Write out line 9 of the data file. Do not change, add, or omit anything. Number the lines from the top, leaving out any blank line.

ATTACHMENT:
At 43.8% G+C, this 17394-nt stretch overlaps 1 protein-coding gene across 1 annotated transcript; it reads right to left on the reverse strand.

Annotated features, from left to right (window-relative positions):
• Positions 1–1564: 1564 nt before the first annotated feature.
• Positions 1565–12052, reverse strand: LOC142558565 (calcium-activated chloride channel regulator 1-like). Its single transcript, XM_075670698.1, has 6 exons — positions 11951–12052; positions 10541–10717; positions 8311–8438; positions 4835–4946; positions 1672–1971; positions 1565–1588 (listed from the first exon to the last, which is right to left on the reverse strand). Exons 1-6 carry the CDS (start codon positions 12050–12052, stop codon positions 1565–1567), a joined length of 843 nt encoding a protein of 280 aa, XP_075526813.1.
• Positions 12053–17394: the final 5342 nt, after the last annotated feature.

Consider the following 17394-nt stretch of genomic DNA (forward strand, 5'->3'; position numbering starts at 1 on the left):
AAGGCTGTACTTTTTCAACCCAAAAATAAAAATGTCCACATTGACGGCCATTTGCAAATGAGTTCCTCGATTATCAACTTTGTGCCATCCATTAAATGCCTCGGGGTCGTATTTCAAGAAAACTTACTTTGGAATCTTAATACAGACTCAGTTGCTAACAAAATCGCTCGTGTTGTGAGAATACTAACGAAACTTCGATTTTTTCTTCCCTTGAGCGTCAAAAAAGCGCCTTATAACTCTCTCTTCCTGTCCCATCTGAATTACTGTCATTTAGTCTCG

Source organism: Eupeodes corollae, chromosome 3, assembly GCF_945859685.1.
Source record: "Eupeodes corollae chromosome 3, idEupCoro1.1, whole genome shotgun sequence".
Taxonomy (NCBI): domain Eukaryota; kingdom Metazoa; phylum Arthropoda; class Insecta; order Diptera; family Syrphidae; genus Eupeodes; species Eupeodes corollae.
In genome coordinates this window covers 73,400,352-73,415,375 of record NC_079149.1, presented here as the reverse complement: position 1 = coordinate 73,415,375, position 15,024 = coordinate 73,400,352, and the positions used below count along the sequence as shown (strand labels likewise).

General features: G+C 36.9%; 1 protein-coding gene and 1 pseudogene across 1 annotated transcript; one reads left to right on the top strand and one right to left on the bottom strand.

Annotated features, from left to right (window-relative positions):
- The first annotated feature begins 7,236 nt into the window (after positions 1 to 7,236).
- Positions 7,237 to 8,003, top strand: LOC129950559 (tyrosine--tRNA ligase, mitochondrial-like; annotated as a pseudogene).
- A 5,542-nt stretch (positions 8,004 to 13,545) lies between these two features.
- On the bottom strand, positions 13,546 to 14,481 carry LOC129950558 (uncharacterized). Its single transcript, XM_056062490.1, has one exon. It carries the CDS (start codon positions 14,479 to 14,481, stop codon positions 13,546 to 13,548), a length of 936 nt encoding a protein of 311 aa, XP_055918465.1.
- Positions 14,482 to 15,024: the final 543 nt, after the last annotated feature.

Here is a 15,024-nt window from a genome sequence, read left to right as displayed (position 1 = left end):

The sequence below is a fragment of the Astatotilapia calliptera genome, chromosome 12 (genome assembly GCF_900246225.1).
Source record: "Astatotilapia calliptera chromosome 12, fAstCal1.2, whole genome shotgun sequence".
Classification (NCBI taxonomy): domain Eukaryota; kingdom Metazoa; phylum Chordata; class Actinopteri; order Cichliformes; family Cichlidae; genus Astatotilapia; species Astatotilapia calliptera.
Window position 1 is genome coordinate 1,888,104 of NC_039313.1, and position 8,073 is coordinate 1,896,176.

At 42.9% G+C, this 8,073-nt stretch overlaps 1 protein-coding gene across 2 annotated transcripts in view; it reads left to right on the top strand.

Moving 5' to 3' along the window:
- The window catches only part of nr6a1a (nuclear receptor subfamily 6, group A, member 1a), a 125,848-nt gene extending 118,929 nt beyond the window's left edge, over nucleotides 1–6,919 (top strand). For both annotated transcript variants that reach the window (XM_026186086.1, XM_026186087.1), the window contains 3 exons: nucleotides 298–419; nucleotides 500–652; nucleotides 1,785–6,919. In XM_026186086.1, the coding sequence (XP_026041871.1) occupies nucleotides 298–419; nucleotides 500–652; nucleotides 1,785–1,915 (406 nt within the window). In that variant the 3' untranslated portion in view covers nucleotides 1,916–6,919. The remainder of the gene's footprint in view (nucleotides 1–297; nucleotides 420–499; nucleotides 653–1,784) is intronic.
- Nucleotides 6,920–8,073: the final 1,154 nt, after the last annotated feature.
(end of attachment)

Source record: "Eupeodes corollae chromosome 3, idEupCoro1.1, whole genome shotgun sequence".